devices of the types previously mentioned, however, can H the invention, together with further objects and advan
tages thereof, may best be understood with reference to
normally be used to achieve this result in full-wave A.C.
the following description taken in conjunction with the
circiut applications only with the addition of steering
accompanying drawings, in which like reference numerals
diodes and/ or diodes in series with the load.
refer to like elements in the several ‘?gures, and in which:
This may be more clearly understood from considera
FIGURE 1 is an enlarged perspective view of a semi
tion of a basic circuit, such as the common emitter con
conductor device constructed in accordance with the
?guration. When the base voltage is lower than the
present invention mounted upon a base prior to its in
peak forward voltage at the collector, the bias source
switching applications.
However, low injected carrier
being of low impedance, majority current is permitted
FIGURE 2 is a sectional view taken on line. 2-.——2 of
to flow from the base into the collector circuit. It may
be seen readily that this current may be effectively 45 FIGURE 1;
FIGURE 3 is a perspective view of a piece of manu
blocked by the addition of a diode in the base circuit or
facturing apparatus used in the construction of the de
one in series with the A.C. source. As a diode placed in
the base circuit would be required to handle less current
vice of FIGURE 1;
FIGURE 4 is an exploded perspective view of another
than one placed in series with the load, the former would 50
piece of manufacturing apparatus used in the construction
seem preferable. Use of a base circuit diode, however, has
of the device of FIGURE 1;
the disadvantage that a change of bias current necessary
FIGURES 5A and 5B are sectional views, illustrating
to effect control of the switching point of the reversed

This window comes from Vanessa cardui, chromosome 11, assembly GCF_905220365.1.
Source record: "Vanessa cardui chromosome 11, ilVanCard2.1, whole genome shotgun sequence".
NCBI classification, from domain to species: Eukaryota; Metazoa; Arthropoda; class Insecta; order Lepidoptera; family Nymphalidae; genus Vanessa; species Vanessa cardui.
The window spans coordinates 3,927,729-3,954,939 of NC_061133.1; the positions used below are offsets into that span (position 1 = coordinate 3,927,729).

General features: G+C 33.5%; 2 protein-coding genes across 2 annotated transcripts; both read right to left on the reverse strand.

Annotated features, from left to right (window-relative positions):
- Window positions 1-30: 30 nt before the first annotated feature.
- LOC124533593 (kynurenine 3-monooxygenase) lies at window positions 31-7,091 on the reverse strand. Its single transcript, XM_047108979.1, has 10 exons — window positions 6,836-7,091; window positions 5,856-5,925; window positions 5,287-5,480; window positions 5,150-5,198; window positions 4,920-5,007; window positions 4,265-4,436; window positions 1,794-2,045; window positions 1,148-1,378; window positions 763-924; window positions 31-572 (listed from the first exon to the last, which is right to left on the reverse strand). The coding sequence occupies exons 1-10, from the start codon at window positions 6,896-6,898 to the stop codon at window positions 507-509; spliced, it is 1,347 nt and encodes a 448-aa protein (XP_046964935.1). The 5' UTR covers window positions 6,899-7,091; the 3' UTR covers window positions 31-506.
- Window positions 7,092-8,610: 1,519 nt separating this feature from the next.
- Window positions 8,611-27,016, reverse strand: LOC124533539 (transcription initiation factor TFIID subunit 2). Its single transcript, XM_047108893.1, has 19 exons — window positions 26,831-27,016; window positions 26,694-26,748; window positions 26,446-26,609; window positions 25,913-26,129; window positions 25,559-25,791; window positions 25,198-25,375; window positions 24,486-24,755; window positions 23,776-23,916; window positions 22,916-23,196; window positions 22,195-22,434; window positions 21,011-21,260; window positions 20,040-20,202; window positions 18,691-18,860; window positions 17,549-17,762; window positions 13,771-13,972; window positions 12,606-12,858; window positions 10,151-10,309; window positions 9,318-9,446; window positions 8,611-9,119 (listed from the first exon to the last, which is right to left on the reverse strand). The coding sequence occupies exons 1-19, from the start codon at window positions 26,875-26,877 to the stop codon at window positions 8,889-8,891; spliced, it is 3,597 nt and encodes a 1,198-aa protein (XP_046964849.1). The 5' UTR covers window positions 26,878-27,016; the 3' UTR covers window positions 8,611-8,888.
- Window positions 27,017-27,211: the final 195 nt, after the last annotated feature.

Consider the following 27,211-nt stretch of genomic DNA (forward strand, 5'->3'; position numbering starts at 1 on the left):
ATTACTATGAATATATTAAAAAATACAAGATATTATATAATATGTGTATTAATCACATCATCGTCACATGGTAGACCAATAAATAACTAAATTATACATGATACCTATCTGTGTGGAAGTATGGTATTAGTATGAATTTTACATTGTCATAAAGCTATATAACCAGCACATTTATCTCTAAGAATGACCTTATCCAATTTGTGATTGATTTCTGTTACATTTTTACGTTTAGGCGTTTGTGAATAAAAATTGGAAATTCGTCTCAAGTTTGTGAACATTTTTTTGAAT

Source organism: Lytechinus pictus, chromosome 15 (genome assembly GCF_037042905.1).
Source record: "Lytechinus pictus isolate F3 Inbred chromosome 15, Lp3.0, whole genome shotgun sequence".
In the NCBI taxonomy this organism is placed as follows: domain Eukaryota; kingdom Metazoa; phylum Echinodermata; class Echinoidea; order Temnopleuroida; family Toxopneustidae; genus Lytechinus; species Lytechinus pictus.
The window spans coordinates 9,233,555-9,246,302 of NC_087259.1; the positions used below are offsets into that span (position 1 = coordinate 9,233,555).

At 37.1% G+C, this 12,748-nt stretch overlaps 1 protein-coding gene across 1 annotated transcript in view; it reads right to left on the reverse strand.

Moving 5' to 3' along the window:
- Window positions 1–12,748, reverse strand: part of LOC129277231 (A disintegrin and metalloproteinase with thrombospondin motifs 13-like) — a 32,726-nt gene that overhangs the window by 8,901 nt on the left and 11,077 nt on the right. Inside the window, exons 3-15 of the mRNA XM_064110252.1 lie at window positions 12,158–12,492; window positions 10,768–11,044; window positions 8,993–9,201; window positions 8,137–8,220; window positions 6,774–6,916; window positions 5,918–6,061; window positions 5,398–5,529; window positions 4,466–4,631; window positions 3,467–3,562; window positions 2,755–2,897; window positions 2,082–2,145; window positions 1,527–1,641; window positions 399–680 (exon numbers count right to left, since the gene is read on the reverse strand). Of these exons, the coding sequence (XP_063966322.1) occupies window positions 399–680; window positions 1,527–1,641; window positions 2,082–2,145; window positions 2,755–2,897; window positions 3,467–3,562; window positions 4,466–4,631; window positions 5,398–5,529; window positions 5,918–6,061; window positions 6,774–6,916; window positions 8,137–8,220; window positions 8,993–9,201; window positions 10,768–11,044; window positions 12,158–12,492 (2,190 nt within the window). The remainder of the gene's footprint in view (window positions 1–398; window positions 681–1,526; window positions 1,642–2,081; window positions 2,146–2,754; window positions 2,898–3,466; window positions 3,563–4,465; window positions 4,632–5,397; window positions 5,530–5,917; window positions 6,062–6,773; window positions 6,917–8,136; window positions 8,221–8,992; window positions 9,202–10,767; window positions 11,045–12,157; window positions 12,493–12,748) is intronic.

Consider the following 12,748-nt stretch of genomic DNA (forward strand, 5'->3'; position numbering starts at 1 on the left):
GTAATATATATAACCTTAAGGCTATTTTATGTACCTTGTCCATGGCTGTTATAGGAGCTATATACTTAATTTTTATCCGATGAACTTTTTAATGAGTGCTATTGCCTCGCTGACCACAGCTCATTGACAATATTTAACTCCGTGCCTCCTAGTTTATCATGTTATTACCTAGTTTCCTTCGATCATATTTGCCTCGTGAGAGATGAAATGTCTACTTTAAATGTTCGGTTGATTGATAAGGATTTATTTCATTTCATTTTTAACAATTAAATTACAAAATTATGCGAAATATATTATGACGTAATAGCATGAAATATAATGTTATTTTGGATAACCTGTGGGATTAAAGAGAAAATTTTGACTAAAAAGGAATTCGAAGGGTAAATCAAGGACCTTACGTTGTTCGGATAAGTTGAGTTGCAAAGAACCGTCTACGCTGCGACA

the use of the apparatus of FIGURE 3 in manufactur
biased collector produces a transistor action when the
collector is forward biased. This may well be expected 55 ing the device of FIGURES 1 and 2;
FIGURES 5C and 5D are sectional views, illustrating
for in this polarity con?guration there is, in effect, a
the use of the apparatus of FIGURE 4 ‘in manufacturing
common collector circuit. From this it may be seen
the device of FIGURES 1 and 2;
that as the bias is increased to hold of]? higher voltages
FIGURE 6 is a perspective view of a device constructed
in the reverse direction of collector biasing, the conduc
tion in a forward bias condition also increases. Further, 60 in accordance with the present invention and disasso
ciated from its mountings;
this increased conduction through the device in a for
FIGURE 7 is a schematic circuit diagram illustrative
ward direction tends to destroy it through heating, as the
of a typical circuit in which a semiconductor device made
impedance of the load in switching circuits is generally
in accordance with this invention may be used; and
low and cumulative avalanche multiplication occurs.
FIGURE 8 is a graphical representation of certain
Consequently, in a practical A.C. application a diode in 65
operating characteristics of the device of FIGURES l
series with the load is customarily employed, despite the
and 2.
fact that this imposes a requirement for higher power.
' In FIGURES 1 and 2 is shown an alloy-junction semi
rating of the diode.
conductor switching device comprising a water or die 3
It is a principal object of this invention to provide a
new and improved semiconductor device which over 70 of germanium, upon which are formed three alloy junc